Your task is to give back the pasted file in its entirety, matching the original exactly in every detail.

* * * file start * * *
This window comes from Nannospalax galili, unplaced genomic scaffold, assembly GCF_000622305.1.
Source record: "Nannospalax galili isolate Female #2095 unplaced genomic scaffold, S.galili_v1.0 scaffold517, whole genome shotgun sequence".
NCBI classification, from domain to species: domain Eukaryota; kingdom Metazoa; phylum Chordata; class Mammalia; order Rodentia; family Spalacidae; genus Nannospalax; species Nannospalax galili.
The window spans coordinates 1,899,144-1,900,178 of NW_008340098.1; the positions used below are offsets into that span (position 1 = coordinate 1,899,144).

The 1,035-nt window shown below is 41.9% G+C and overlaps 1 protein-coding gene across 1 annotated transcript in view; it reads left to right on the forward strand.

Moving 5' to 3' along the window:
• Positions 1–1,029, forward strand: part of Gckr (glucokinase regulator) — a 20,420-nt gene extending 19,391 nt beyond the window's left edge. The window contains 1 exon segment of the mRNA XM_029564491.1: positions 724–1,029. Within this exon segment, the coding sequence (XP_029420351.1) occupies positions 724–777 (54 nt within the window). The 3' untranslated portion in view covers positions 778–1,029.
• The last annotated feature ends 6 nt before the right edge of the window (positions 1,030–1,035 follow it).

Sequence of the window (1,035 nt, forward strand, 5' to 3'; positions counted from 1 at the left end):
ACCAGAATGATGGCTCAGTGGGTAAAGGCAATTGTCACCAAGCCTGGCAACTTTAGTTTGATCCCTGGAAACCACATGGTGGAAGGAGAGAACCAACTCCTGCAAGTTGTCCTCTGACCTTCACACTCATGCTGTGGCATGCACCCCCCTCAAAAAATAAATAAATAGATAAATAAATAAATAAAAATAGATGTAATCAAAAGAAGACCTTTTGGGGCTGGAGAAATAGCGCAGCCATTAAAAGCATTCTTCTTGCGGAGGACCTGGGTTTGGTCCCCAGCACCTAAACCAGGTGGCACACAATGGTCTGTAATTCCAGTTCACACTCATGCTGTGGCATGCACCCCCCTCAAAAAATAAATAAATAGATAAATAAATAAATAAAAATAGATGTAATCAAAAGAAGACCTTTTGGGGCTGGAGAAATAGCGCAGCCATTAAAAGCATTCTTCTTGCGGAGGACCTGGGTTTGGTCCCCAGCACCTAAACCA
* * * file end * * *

This window comes from Nannospalax galili, unplaced genomic scaffold, assembly GCF_000622305.1.
Source record: "Nannospalax galili isolate Female #2095 unplaced genomic scaffold, S.galili_v1.0 scaffold517, whole genome shotgun sequence".
NCBI classification, from domain to species: domain Eukaryota; kingdom Metazoa; phylum Chordata; class Mammalia; order Rodentia; family Spalacidae; genus Nannospalax; species Nannospalax galili.
The window spans coordinates 1,899,144-1,900,178 of NW_008340098.1; the positions used below are offsets into that span (position 1 = coordinate 1,899,144).

The 1,035-nt window shown below is 41.9% G+C and overlaps 1 protein-coding gene across 1 annotated transcript in view; it reads left to right on the forward strand.

Moving 5' to 3' along the window:
• Positions 1–1,029, forward strand: part of Gckr (glucokinase regulator) — a 20,420-nt gene extending 19,391 nt beyond the window's left edge. The window contains 1 exon segment of the mRNA XM_029564491.1: positions 724–1,029. Within this exon segment, the coding sequence (XP_029420351.1) occupies positions 724–777 (54 nt within the window). The 3' untranslated portion in view covers positions 778–1,029.
• The last annotated feature ends 6 nt before the right edge of the window (positions 1,030–1,035 follow it).

Sequence of the window (1,035 nt, forward strand, 5' to 3'; positions counted from 1 at the left end):
ACCAGAATGATGGCTCAGTGGGTAAAGGCAATTGTCACCAAGCCTGGCAACTTTAGTTTGATCCCTGGAAACCACATGGTGGAAGGAGAGAACCAACTCCTGCAAGTTGTCCTCTGACCTTCACACTCATGCTGTGGCATGCACCCCCCTCAAAAAATAAATAAATAGATAAATAAATAAATAAAAATAGATGTAATCAAAAGAAGACCTTTTGGGGCTGGAGAAATAGCGCAGCCATTAAAAGCATTCTTCTTGCGGAGGACCTGGGTTTGGTCCCCAGCACCTAAACCAGGTGGCACACAATGGTCTGTAATTCCAGTTCACACTCATGCTGTGGCATGCACCCCCCTCAAAAAATAAATAAATAGATAAATAAATAAATAAAAATAGATGTAATCAAAAGAAGACCTTTTGGGGCTGGAGAAATAGCGCAGCCATTAAAAGCATTCTTCTTGCGGAGGACCTGGGTTTGGTCCCCAGCACCTAAACCA